September 23rd 2014 - Early Tuesday morning (Syria time) The U.S. began airstrikes against the terrorist group ISIS. The strikes targeted up to 20 locations, many in Raqqa, Syria where the group is known to have a stronghold.
Pentagon Rear Admiral John Kirby confirmed the active strikes were underway by the U.S. and "partner nation forces".
For weeks, intelligence and military targeting specialists have been working around the clock on a list of targets. Secretary of Defense Chuck Hagel told the House Armed Services Committee last week that he and Chairman of the Joint Chiefs of Staff Gen. Martin Dempsey signed off on plans to strike ISIS in Syria.
"CENTCOM's plan includes targeted actions against ISIL safe havens in Syria -- including its command and control, logistics capabilities, and infrastructure, Our actions will not be restrained by a border that exists in name only." - Chuck HagelAnother U.S. official said the Arab nations will be dropping bombs, not just providing support. A diplomatic source identified some of the nations as Jordan, Saudi Arabia, Bahrain, Qatar and the United Arab Emirates.
The Syrian government's response to the bombing is expected not to be favorable. The Assad government had asked the U.S. not to carry out any military action in Syria without its authorization and coordination. There have been no reports that Assad or any of his military leaders were consulted with prior to the airstrikes.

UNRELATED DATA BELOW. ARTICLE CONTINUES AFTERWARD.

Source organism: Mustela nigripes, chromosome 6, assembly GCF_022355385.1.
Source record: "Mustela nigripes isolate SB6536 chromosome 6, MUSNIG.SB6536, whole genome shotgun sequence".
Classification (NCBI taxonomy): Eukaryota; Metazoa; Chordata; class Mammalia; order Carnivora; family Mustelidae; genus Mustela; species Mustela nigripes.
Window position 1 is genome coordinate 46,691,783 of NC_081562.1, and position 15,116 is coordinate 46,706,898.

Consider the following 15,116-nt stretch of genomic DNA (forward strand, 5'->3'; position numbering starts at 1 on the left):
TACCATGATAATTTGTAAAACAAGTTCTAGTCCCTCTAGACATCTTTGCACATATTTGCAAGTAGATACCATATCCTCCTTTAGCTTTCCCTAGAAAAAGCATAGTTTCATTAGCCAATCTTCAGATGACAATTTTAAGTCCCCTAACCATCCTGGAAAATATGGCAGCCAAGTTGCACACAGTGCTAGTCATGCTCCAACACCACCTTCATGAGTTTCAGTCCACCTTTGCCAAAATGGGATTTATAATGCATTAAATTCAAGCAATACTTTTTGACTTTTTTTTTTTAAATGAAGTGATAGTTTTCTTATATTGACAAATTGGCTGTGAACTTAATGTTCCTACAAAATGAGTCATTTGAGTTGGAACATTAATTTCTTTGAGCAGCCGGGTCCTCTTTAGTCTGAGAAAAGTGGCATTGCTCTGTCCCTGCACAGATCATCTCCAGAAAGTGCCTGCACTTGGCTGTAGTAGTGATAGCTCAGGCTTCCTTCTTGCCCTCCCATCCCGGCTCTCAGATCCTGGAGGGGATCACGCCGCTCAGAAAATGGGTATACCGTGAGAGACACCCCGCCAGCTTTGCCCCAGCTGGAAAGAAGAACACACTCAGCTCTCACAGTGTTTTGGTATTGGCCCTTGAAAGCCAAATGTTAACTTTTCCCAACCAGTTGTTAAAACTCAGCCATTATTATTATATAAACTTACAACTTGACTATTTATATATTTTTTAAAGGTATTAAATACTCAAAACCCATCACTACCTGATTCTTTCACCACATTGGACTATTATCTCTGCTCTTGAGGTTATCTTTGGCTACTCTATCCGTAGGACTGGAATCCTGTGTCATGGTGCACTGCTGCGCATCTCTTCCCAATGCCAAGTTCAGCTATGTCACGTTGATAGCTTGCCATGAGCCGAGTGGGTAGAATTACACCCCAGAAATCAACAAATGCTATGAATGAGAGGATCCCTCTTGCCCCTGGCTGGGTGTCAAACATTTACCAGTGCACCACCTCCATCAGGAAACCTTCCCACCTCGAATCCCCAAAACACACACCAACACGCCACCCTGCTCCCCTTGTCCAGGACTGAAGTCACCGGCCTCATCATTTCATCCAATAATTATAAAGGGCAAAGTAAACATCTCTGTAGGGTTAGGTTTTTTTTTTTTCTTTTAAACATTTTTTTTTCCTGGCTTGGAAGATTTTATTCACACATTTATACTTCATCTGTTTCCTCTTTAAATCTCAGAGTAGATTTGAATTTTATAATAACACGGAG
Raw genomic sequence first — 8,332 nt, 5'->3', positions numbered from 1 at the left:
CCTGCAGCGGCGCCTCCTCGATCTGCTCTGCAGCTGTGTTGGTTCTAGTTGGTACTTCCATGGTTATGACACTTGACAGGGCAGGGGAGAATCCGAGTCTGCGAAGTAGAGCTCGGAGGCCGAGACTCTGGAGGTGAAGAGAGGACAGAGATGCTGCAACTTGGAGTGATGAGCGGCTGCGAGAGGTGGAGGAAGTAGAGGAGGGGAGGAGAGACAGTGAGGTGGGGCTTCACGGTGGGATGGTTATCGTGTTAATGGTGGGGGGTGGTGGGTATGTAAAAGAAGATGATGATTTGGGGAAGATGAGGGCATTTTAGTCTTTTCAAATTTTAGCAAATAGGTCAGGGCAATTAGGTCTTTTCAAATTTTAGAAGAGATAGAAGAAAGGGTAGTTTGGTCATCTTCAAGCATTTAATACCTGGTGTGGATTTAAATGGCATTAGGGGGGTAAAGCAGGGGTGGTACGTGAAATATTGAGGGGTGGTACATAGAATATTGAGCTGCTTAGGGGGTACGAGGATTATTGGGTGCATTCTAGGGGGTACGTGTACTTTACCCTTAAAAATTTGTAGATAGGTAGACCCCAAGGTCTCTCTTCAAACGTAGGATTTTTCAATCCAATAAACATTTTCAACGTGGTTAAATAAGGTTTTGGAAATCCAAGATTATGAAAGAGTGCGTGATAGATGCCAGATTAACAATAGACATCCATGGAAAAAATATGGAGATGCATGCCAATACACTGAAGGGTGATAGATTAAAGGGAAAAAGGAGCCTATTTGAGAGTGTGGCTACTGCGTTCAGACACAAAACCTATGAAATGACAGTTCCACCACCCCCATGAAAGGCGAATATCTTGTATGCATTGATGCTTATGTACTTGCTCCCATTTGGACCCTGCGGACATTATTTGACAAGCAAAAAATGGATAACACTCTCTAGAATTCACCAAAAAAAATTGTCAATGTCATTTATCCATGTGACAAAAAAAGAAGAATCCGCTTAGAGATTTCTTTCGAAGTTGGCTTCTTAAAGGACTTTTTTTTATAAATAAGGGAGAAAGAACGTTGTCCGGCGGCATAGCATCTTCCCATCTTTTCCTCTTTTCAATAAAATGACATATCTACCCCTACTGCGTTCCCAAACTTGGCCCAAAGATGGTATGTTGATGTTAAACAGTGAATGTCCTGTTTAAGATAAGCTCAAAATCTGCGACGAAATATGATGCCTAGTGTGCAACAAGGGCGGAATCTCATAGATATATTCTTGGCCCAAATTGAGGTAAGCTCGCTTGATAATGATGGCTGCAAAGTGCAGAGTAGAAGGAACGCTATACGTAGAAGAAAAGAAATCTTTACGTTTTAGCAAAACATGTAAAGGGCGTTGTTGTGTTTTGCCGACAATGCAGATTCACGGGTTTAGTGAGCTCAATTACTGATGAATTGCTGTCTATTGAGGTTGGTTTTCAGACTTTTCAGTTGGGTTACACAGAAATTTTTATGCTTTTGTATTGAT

The strikes are expected to degrade ISIS' momentum and disrupt daily operations, however they won't destroy them by any stretch of the imagination. MSNBC Military strategist Col. Jack Jacobs noted a full out successful assault on ISIS will require infantry ground operations. The airstrikes can open up the opportunity to recapture some of the real estate under ISIS control , however troops need to be on the ground for that to occur.
ISIS, the Islamic State of Iraq and Syria, evolved in 2013 out of what was originally an al Qaeda affiliate called al Qaeda in Iraq (AQI). A public parting of the ways between ISIS, and al Qaeda in Pakistan over who should lead the fighting in Syria – ISIS or the al Qaeda affiliate al-Nusra Front -- led to the group being disavowed by al Qaeda’s leader, Ayman al-Zawahiri.